In our industry and hobby, we often find ourselves diving into underwater and macro photography, whether it be for fish, corals, plants, or other forms of aquatic life. This is one such instance where David Liittschwager, an accomplished award-winning photographer for National Geographic, has created an image showing the microfauna that exists within a single drop of seawater!
By magnifying the seawater sample 25 times, Liittschwager was able to capture bacteria, worms, fish eggs, crab larva, diatoms, and a whole host of other aquatic life – and you thought it was only salt that made seawater salty!
Here is a breakdown of the organisms in this shot:
- Crab Larva: Less than a quarter of an inch long, this delicate, transparent arthropod has a long way to go before it reaches maturity and yet its various body parts are already recognizable. Tiny pincered claws can be clearly seen and so can a pair of vivid bug-eyes, their multi-faceted compound lenses just discernible.
- Cyanobacteria: These coiled filaments are representatives of some of the most primitive life forms on Earth.Among the very first organisms to have evolved, cyanobacteria evolved a way of harnessing the power of sunlight to produce sugars – a process called photosynthesis, which liberates oxygen into the atmosphere.The billions of cyanobacteria in the oceans are responsible for producing a large proportion of oxygen to this day.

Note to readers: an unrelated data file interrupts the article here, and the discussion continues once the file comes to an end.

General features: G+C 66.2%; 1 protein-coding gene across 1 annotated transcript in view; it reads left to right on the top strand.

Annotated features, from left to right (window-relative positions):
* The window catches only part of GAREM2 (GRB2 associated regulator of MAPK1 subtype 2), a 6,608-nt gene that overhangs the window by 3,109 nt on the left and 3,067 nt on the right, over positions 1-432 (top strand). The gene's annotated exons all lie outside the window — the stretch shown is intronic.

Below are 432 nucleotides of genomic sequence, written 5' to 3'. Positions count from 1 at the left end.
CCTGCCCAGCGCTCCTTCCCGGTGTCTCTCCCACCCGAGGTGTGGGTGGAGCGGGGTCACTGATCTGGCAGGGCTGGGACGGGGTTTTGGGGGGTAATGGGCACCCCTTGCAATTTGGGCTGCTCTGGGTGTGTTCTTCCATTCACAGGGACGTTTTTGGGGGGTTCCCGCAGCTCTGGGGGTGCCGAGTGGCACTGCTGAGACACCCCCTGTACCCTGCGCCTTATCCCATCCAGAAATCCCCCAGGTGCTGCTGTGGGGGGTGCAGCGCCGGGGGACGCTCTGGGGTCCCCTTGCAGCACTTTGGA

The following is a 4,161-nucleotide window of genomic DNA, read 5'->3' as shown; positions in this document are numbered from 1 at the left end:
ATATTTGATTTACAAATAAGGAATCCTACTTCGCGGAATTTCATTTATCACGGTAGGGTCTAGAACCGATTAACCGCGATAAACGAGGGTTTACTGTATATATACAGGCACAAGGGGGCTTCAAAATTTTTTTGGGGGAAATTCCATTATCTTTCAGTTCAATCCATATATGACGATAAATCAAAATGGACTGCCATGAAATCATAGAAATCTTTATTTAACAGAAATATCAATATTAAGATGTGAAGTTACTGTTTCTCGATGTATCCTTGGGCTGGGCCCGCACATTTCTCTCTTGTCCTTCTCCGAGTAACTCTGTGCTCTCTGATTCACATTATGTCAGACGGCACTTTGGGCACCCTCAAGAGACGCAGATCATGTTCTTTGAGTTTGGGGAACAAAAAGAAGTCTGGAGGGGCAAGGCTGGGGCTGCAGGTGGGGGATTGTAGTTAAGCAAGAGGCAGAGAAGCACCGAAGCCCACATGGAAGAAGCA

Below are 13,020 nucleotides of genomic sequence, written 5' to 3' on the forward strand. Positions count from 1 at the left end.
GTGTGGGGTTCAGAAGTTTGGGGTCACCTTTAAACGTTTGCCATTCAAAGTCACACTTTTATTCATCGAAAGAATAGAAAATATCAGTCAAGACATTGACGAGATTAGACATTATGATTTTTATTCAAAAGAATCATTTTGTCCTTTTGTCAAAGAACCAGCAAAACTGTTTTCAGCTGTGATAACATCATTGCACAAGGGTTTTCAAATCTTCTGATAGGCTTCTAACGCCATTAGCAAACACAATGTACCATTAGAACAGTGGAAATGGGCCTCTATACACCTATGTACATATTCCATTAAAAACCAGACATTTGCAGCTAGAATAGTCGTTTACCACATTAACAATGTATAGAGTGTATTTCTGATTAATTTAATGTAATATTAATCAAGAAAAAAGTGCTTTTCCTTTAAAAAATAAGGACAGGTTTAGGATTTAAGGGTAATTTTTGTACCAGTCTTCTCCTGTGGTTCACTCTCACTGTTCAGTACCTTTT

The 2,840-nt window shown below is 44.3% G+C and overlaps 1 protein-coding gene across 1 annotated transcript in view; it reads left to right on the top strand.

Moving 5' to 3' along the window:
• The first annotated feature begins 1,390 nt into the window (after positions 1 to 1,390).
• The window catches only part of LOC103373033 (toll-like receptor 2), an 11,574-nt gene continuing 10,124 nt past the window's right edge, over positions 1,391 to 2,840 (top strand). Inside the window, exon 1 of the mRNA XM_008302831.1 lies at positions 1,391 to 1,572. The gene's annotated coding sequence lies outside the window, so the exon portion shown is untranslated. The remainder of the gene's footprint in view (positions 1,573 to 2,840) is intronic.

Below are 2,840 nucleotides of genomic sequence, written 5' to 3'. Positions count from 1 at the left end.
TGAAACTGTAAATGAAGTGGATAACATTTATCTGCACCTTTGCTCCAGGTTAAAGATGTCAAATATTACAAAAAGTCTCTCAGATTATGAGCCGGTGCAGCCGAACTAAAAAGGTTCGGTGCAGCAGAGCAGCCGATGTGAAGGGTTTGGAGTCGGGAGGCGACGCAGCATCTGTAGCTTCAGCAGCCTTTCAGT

- Diatoms: It is impossible to calculate how many individual diatoms are alive in the world's oceans at any one time – the number runs into quadrillions. These small, boxy single-celled organisms are a type of algae, encased in a silica cell wall of great beauty. When they die, these tiny cell walls sink to the bottom of the sea, where they may be compacted to form rock.
- Copepods: These bug-like creatures are the most common zooplankton (animal plankton) and may be the most important animals in the oceans, as they form the most abundant source of protein. They are tiny, shrimp-like crustaceans, with a teardrop-shaped body and large antennae. Copepods are energetic swimmers, have a well-developed nervous system and engage in vigorous attempts to evade capture. They form the basic foodstuff of countless fish species. Some scientists believe that, taken together, copepods would form the largest single animal mass on Earth.
- Chaetognaths: These long, translucent organisms are arrow worms, predatory marine animals that form a large constituent part of the plankton. For plankton they are big – an eighth of an inch to five inches in length. They have a nervous system, two eyes, a mouth equipped with teeth and two tiny spines either side of their heads with which they grapple their prey (smaller plankton). Some can even inject paralytic venom.
- Fish Eggs: Nearly all fish lay eggs, although a few (including some sharks) give birth to live young. A few species protect and nurture their eggs (most notably seahorses, where the male takes on this role). But most fish species release huge numbers of fertilised eggs into the open sea, a large percentage of which will be eaten.
- Marine Worm: A multi-segmented polychaete equipped with dozens of tiny, hair-like appendages with which it propels itself through the water.